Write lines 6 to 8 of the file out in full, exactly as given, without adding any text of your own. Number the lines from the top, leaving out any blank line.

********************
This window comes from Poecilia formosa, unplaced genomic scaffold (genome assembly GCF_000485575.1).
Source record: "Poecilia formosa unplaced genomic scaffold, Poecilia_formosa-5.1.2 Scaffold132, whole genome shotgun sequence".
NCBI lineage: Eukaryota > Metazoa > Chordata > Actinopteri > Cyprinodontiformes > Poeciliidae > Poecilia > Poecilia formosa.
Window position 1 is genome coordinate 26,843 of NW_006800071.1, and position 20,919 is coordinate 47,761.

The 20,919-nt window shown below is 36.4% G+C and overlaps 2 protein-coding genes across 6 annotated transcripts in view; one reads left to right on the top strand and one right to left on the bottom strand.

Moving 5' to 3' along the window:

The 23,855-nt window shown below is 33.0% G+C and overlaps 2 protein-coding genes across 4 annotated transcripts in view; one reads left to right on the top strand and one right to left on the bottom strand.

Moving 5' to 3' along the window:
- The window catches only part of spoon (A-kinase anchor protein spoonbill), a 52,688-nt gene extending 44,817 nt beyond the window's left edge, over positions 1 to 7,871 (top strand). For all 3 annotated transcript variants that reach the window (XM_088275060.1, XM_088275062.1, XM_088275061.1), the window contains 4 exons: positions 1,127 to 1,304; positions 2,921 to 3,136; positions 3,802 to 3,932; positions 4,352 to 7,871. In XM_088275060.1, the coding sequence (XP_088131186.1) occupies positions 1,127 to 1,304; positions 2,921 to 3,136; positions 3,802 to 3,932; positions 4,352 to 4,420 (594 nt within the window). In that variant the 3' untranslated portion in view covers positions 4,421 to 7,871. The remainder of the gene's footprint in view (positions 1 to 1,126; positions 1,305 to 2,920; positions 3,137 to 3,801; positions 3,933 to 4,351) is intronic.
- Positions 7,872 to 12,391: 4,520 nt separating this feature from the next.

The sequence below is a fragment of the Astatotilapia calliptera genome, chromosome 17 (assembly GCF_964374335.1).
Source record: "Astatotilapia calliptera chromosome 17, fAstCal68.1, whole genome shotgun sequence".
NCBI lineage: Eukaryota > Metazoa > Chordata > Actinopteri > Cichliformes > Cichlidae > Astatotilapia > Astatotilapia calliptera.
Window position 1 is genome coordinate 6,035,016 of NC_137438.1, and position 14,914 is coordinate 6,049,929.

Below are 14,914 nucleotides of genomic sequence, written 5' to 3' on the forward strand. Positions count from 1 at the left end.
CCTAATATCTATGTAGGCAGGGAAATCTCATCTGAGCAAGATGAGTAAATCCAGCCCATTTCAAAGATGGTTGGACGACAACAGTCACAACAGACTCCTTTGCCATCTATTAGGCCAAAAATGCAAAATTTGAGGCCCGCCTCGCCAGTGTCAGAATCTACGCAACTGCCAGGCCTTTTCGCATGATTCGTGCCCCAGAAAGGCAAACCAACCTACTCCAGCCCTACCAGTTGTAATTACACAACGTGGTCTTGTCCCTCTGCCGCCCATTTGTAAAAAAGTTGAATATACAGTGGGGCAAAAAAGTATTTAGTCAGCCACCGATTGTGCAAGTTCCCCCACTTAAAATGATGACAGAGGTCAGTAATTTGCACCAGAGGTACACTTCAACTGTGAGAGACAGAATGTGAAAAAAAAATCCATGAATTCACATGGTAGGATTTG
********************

Moving 5' to 3' along the window:

The 23,855-nt window shown below is 33.0% G+C and overlaps 2 protein-coding genes across 4 annotated transcripts in view; one reads left to right on the top strand and one right to left on the bottom strand.

Moving 5' to 3' along the window: